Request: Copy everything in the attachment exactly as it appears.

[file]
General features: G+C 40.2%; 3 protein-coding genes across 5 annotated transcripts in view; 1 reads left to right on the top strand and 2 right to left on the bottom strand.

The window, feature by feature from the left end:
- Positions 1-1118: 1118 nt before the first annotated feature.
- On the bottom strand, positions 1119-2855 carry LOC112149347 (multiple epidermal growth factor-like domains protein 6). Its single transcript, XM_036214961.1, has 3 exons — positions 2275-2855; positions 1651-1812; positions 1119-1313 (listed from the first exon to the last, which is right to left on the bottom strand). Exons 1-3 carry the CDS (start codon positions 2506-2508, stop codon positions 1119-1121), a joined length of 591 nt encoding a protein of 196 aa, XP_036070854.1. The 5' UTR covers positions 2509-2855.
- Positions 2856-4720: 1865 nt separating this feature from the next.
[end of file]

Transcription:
General features: G+C 40.2%; 3 protein-coding genes across 5 annotated transcripts in view; 1 reads left to right on the top strand and 2 right to left on the bottom strand.

The window, feature by feature from the left end:
- Positions 1-1118: 1118 nt before the first annotated feature.
- On the bottom strand, positions 1119-2855 carry LOC112149347 (multiple epidermal growth factor-like domains protein 6). Its single transcript, XM_036214961.1, has 3 exons — positions 2275-2855; positions 1651-1812; positions 1119-1313 (listed from the first exon to the last, which is right to left on the bottom strand). Exons 1-3 carry the CDS (start codon positions 2506-2508, stop codon positions 1119-1121), a joined length of 591 nt encoding a protein of 196 aa, XP_036070854.1. The 5' UTR covers positions 2509-2855.
- Positions 2856-4720: 1865 nt separating this feature from the next.